Anyway, I went upstairs to take a nap, leaving half a liter of kava by the sink. While I was sleeping, Mom came home and saw my car in the driveway and what appeared to be a pitcher of dirty, stinking water on the kitchen counter. She promptly threw it down the drain, wondering what in the world I’d been doing.

Did I mention that my kava cost like $70, and I’d used up perhaps a quarter of it making the first batch? And she threw half of it away. So, way to go, Mom, you just threw away $8.75. I could, like, go to the movies with that, if I didn’t buy popcorn.

Actually, I couldn’t get angry with her because she didn’t know what I was up to and I had to admit that kava does look and smell (and taste) like dirty water. I ought to have put up a note or something.

And again

I spent all night working on more May cases. It usually doesn’t take this long, but again, with the cases being so recent many of them had lots of articles. Twenty down, six left to go. Then I will resume my normal updates (that is, adding cases more or less randomly), perhaps with a focus on this past April, which doesn’t have much on Charley yet. Of course, I’m hardly lacking for cases to pick from. I haven’t counted but (mostly due to NamUs’s flowering) I believe I have a few hundred waiting patiently in line to get written up and posted.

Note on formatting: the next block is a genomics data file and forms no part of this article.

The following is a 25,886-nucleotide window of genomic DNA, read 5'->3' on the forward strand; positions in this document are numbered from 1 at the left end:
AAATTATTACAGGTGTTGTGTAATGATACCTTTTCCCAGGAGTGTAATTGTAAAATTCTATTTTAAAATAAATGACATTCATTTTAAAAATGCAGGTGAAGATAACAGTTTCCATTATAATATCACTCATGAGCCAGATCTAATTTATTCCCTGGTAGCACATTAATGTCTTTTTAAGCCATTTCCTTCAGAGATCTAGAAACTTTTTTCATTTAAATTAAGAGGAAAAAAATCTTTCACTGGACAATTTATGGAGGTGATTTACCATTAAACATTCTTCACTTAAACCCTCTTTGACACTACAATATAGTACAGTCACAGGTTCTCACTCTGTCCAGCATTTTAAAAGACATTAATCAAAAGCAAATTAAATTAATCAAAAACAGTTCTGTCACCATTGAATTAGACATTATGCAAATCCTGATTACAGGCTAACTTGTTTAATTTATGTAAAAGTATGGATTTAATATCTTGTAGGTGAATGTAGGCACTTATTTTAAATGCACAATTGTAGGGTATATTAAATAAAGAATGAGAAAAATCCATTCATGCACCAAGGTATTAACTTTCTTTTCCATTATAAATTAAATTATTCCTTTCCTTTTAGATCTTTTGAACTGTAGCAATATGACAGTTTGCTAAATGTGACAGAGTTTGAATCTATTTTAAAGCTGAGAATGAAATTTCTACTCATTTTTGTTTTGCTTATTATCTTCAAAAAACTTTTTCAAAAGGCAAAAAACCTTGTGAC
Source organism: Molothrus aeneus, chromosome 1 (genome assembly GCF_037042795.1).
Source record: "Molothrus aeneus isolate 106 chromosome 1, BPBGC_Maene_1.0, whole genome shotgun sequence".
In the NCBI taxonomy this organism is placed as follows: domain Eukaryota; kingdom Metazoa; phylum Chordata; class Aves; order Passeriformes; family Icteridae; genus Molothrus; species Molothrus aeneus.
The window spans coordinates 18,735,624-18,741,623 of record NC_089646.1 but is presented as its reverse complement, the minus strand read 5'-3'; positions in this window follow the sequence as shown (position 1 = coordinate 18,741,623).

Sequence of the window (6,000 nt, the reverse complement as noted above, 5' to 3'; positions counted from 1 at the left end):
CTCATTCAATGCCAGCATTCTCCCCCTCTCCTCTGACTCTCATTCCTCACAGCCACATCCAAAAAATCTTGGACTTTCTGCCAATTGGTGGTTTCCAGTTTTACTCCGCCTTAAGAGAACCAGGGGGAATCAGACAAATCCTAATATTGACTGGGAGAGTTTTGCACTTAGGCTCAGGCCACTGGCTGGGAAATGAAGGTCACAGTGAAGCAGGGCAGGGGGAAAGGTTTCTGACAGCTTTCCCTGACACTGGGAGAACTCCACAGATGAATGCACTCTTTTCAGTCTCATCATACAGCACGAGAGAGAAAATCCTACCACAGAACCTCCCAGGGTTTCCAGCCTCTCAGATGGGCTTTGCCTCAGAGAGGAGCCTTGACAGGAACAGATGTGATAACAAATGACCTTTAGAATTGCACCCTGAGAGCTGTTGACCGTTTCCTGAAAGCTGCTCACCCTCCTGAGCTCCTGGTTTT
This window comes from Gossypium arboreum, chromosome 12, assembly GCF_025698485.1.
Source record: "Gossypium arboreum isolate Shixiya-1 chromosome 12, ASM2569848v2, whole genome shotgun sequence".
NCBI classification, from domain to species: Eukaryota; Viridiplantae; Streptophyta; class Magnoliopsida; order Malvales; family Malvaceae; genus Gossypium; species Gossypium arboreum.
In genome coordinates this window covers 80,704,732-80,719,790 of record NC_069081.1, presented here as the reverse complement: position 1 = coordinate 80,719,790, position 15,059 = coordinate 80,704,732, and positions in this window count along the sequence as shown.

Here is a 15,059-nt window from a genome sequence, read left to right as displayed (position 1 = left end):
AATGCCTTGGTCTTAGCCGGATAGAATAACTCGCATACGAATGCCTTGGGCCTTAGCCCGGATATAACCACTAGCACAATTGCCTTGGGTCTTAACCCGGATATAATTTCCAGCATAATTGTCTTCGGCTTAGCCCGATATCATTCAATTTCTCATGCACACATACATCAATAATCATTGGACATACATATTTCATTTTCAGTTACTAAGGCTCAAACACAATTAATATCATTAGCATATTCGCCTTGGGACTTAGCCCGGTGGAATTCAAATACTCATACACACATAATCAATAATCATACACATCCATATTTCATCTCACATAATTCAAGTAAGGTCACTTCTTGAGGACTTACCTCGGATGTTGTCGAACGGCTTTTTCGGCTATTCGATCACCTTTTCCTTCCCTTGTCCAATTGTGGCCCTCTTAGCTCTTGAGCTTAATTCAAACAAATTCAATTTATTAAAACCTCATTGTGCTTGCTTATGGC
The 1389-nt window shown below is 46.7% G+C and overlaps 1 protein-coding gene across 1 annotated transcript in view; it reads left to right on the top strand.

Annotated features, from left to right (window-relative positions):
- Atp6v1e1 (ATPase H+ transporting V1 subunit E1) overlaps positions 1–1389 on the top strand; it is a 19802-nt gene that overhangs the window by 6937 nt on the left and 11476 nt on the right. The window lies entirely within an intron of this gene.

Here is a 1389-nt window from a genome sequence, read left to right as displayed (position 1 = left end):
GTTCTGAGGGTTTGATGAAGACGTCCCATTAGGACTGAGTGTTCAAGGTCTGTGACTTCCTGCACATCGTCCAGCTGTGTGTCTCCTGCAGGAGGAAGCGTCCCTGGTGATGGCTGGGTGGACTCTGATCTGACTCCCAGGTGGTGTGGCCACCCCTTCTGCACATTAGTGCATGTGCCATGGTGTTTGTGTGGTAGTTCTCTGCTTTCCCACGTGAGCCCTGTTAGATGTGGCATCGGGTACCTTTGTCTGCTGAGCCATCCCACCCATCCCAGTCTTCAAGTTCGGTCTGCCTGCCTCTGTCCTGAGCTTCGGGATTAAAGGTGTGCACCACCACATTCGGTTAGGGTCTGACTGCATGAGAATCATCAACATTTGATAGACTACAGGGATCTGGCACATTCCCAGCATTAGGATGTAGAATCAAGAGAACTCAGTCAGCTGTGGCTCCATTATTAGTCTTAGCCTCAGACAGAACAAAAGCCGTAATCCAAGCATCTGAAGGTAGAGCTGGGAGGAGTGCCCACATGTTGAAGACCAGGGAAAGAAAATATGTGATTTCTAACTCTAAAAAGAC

Much as this backup annoys me, I try very hard not to freak out and beat myself up over it. I think I do a reasonably good job at that by now.

I’m glad to be getting back into the swing of things now that my headache problem is improving. It’s not gone, mind you. It’s just that I’m no longer in excruciating pain every day, or even every week. The night before last I was in some pretty severe pain, though. I went digging through my library bag looking for some book that might be sufficiently interesting to distract me, and instead I found a bottle of Dilaudid I’d forgotten I had. For me it was rather like finding a $20 bill in the pocket of a coat you hadn’t worn for awhile. I put the medicine to good use, trust me.

Convo with my chiropractor

HIM: So, have you ever tried illegal drugs?
ME: For my headaches? No.
HIM: Well, I mean, medical marijuana…
ME: I smoked pot a few times when I was, like, sixteen.
HIM: I mean, it’s illegal here, so obviously, as a medical professional, I could not suggest that you try it. But, well, they do have it in California, and they say it works very well for headache pain.
ME: Uh-huh.
HIM: I’m not advising you do commit any illegal acts. I’m just saying, some people have gotten relief from it.

My terrible, horrible, very bad last two days

(Warning: graphic pictures below.)